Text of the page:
Anecdotal descriptions of a few atypical lawsuits intended to shock or amuse the public have been the cornerstone of the business community’s anti-jury advertising and public relations campaign since the 1980s. Focusing on a few rare, anecdotal cases, instead of the majority of cases that pass through the courts each year, feeds into a false and dangerous perception that the system is overflowing with frivolous lawsuits. Often such verdicts have either been thrown out or substantially reduced by trial judges or appellate courts, which is exactly how the system is supposed to work. Yet the public is given the false impression that a plaintiff received a windfall, a defendant was financially ruined, or the system failed. This is particularly irresponsible when, as is typical, cases are not cited by name or even by date so they can be checked for accuracy. When journalists or researchers do track them down, they find in virtually every situation that such cases have been misreported and misused.

The “McDonald’s coffee” case. We have all heard it: a woman spills McDonald's coffee, sues and gets $3 million. Here are the facts of this widely misreported and misunderstood case:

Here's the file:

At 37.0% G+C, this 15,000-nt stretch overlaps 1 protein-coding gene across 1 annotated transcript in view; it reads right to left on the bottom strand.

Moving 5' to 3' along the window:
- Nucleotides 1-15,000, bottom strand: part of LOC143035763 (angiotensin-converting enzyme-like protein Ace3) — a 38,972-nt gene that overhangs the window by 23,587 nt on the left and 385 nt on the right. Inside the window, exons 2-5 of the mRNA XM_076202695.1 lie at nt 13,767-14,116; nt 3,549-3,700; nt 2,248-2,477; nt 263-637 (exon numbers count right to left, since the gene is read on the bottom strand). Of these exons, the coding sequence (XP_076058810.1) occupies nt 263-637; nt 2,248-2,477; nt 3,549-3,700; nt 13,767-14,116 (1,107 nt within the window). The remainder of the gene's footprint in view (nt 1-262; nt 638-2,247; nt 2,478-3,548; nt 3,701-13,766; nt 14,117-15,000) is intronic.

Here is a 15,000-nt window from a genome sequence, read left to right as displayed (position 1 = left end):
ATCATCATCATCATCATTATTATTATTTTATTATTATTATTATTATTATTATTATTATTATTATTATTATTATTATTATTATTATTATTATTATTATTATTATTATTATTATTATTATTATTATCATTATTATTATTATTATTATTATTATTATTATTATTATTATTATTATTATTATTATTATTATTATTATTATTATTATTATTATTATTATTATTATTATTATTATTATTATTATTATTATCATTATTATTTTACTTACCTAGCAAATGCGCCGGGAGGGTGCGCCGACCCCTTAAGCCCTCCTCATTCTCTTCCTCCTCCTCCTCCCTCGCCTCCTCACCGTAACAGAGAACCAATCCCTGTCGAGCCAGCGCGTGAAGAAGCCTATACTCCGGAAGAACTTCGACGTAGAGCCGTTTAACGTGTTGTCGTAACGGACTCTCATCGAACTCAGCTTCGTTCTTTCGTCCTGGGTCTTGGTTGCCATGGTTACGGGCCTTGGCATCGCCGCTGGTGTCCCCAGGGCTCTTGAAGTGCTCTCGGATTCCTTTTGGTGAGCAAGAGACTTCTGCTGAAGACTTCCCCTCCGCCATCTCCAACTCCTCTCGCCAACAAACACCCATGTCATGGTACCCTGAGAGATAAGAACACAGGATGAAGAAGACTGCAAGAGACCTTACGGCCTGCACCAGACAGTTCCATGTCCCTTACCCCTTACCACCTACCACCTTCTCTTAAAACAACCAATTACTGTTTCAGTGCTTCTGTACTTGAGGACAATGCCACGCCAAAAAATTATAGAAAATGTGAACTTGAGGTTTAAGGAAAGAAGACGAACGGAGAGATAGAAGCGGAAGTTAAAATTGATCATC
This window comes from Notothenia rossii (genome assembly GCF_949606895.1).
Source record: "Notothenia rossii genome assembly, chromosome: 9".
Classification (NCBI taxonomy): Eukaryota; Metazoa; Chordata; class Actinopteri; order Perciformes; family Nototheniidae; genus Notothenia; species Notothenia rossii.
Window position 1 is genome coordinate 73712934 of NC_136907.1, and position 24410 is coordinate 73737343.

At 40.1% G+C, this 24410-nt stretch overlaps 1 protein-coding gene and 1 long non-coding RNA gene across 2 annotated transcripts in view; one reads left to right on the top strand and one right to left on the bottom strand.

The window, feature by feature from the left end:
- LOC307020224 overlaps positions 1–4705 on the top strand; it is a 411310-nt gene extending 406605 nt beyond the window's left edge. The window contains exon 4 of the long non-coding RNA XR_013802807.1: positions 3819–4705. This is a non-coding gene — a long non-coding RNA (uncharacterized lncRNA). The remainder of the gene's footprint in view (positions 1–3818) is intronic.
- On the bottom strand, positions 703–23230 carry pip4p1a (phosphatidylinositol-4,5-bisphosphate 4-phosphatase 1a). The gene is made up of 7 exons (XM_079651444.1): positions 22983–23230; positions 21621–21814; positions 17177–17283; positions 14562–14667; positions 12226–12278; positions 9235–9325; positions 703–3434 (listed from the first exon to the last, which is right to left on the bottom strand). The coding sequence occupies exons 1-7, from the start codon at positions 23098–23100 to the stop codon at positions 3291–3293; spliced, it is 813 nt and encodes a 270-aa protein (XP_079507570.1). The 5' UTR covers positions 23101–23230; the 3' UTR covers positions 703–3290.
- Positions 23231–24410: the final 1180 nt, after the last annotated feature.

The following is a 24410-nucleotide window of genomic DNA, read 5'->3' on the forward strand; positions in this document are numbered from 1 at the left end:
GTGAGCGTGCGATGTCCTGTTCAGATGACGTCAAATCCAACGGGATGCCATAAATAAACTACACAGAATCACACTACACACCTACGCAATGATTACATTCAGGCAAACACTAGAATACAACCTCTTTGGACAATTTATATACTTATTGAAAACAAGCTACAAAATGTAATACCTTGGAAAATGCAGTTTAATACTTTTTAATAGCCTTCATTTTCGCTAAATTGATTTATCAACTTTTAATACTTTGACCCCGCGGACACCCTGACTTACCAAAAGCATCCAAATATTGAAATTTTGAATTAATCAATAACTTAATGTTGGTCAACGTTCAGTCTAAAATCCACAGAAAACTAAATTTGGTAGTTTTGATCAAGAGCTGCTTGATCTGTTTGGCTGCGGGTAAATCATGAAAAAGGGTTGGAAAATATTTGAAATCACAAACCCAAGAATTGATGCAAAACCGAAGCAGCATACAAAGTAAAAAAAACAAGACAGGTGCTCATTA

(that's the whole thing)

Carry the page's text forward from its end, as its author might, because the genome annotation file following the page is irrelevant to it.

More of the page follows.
Stella Liebeck, 79 years old, was sitting in the passenger seat of her grandson’s car having purchased a cup of McDonald’s coffee. After the car stopped, she tried to hold the cup securely between her knees while removing the lid. However, the cup tipped over, pouring scalding hot coffee onto her. She received third-degree burns over 16 percent of her body, necessitating hospitalization for eight days, whirlpool treatment for debridement of her wounds, skin grafting, scarring, and disability for more than two years. Morgan, The Recorder, September 30, 1994. Despite these extensive injuries, she offered to settle with McDonald’s for $20,000. However, McDonald’s refused to settle. The jury awarded Liebeck $200,000 in compensatory damages -- reduced to $160,000 because the jury found her 20 percent at fault -- and $2.7 million in punitive damages for McDonald’s callous conduct. (To put this in perspective, McDonald's revenue from coffee sales alone is in excess of $1.3 million a day.) The trial judge reduced the punitive damages to $480,000. Subsequently, the parties entered a post-verdict settlement. According to Stella Liebeck’s attorney, S. Reed Morgan, the jury heard the following evidence in the case: